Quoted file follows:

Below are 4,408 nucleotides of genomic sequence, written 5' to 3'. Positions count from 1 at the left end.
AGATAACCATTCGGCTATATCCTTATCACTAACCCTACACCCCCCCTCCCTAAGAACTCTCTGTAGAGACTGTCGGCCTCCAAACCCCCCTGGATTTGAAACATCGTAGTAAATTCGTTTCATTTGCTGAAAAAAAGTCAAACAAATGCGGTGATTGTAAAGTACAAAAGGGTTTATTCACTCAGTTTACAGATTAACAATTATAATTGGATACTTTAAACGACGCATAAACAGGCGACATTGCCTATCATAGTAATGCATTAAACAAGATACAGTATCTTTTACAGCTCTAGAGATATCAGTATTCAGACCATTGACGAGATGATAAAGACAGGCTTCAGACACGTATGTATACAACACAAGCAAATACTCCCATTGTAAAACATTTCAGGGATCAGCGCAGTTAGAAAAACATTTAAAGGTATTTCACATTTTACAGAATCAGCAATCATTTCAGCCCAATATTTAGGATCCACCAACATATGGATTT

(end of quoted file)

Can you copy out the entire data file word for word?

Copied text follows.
Below are 4,408 nucleotides of genomic sequence, written 5' to 3'. Positions count from 1 at the left end.
AGATAACCATTCGGCTATATCCTTATCACTAACCCTACACCCCCCCTCCCTAAGAACTCTCTGTAGAGACTGTCGGCCTCCAAACCCCCCTGGATTTGAAACATCGTAGTAAATTCGTTTCATTTGCTGAAAAAAAGTCAAACAAATGCGGTGATTGTAAAGTACAAAAGGGTTTATTCACTCAGTTTACAGATTAACAATTATAATTGGATACTTTAAACGACGCATAAACAGGCGACATTGCCTATCATAGTAATGCATTAAACAAGATACAGTATCTTTTACAGCTCTAGAGATATCAGTATTCAGACCATTGACGAGATGATAAAGACAGGCTTCAGACACGTATGTATACAACACAAGCAAATACTCCCATTGTAAAACATTTCAGGGATCAGCGCAGTTAGAAAAACATTTAAAGGTATTTCACATTTTACAGAATCAGCAATCATTTCAGCCCAATATTTAGGATCCACCAACATATGGATTT